interpreter in the certification

Published by

The following applies in Germany: the official language is German (see e.g § 23 VwVfG, § 87 AO, § 19 SGB X). It also applies to notarial deeds that they are drawn up in German (Section 5 BeurkG). If the notary has sufficient command of another language, he can also draw up deeds in that language on request.

foreign stakeholders

It regularly happens that those involved do not speak German (sufficiently) but, for example, Polish, Czech, Turkish or Italian. As a rule, everyone is able to communicate in English. Whether they are so well versed in this that they also understand English legal texts without a doubt is another question.

In these constellations, I am usually asked to draft a purchase contract in two languages, German/English, assuming that it can be certified in this way. It is not that easy. After Section 16 BeurkG the purchase contract must be read to the German-speaking participant and translated orally to the non-German-speaking participant. This means that an interpreter must be present at the notarization unless the notary himself is sufficiently proficient in the language concerned to carry out the translation work. The interpreter then expediently does not translate into English, but into the mother tongue of the person concerned.

oral translation during the certification

In practice, it works like this for us: I first draw up the draft purchase agreement in two languages, German/English, as requested, and send the draft to everyone involved for checking and orientation. In the certification with the contracting parties and the interpreter, I read out the German text of the contract in sections and the interpreter translates, also in sections. Any questions that arise can be discussed immediately and any necessary adjustments (in the German part) can be made. The contract also states that only the German text is authoritative, the English is for informational purposes only.

The necessary presence of the interpreter means that this has to be organized in advance. If I have any indication that this is necessary for one of the parties involved, I point this out and ask whether he would like to bring an interpreter himself or whether we, the notary's office, should organize it. For these purposes, we work together with translation agencies that can set up such appointments for almost any language with a little advance notice. The costs are currently between 500 and 800 euros net, although freelance interpreters often offer it a little cheaper.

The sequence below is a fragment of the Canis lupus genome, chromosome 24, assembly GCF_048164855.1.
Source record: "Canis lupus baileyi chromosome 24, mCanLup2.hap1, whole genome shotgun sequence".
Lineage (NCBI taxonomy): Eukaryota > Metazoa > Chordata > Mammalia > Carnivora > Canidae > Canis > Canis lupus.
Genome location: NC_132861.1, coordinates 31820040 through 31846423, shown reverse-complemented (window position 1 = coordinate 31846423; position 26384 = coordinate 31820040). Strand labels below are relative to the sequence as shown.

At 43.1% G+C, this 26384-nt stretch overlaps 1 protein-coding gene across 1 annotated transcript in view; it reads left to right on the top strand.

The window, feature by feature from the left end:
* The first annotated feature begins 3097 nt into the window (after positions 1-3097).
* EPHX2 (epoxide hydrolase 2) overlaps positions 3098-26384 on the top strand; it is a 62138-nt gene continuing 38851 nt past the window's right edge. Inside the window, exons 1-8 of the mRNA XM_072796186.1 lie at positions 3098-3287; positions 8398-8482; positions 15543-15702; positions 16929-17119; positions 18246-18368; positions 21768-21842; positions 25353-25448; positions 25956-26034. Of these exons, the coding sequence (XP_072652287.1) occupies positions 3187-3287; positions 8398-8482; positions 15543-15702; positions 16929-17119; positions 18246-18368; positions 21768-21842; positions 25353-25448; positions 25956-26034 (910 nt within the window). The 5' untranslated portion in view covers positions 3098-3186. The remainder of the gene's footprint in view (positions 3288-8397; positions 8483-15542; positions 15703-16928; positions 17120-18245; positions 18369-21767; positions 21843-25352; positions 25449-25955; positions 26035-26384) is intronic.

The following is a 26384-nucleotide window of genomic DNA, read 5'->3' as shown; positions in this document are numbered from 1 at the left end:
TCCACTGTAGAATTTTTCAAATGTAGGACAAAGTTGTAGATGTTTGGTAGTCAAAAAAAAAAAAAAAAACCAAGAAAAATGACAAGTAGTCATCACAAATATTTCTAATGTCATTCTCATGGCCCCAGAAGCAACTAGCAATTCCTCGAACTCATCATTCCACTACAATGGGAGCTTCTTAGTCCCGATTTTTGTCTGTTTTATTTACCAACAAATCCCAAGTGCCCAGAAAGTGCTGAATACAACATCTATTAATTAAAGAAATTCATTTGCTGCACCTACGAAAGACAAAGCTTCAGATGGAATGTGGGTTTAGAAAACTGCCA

written translation on request

If requested by the party concerned, the translation should also be made in writing and submitted to him for review; the translation should be attached to the document. As a notary, I am obliged to point out that a written translation can be requested and to record the granting of the notice in the deed.

The written translation (into the mother tongue of the person involved) can be dispensed with. If he doesn't, it becomes organisationally complex. In order to be able to attach it to the document, it must be available. This means that it should be prepared in advance, which of course makes adjustments in the certification situation difficult, because then the written translation also has to be changed. In addition, such work takes a certain amount of time. Automated translation using AI may be able to support this in the future. However, the problem is that as a notary I cannot check the result for correctness if I do not speak the language concerned, so that the involvement of a suitably competent person will still be necessary in order to assess and confirm the result.

Who is allowed to interpret?

Basically anyone who is proficient in the German language and the one to be translated into. However, certain persons are excluded, namely those who, analogous to the reasons for exclusion for notaries, seem to be biased. That is the case when the interpreter

  • is involved as a further contracting party (e.g. one of two buyers),
  • is the spouse, former spouse or domestic partner (current or former) of a participant
  • or is or was related in a straight line or related by marriage or is or was related by marriage up to the third degree in the collateral line or is or was related by marriage up to the second degree,
  • or acts as a representative for one of the aforementioned persons in the contract to be notarized.

An interpreter is also excluded if he or one of the aforementioned persons obtains a legal advantage through the contract.

Family members as interpreters are therefore problematic, but acquaintances and friends can definitely be considered. It is not necessary for the interpreter to work professionally as a translator or to have been officially appointed and sworn in. He can be sworn in by the notary or the parties involved can do without it.

In practice, we clarify the reasons for exclusion in such a way that I ask the interpreter and the parties involved whether one of the aforementioned circumstances applies. I will include the answers in the certificate. The interpreter appears at the head of the contract as a party to the contract, his ID is copied and filed like everyone else's (so he must have it with him and the ID should be valid), and after everything has been read out and translated, is the contract signed by the interpreter.

The further processing of the contract

can happen without the interpreter, ie he usually does not receive a copy (unless the parties involved want it) and is not in cc in the subsequent communication. This is not usually necessary either, as we can communicate with most of those involved in English. Those with whom this is not possible let their private environment help them communicate.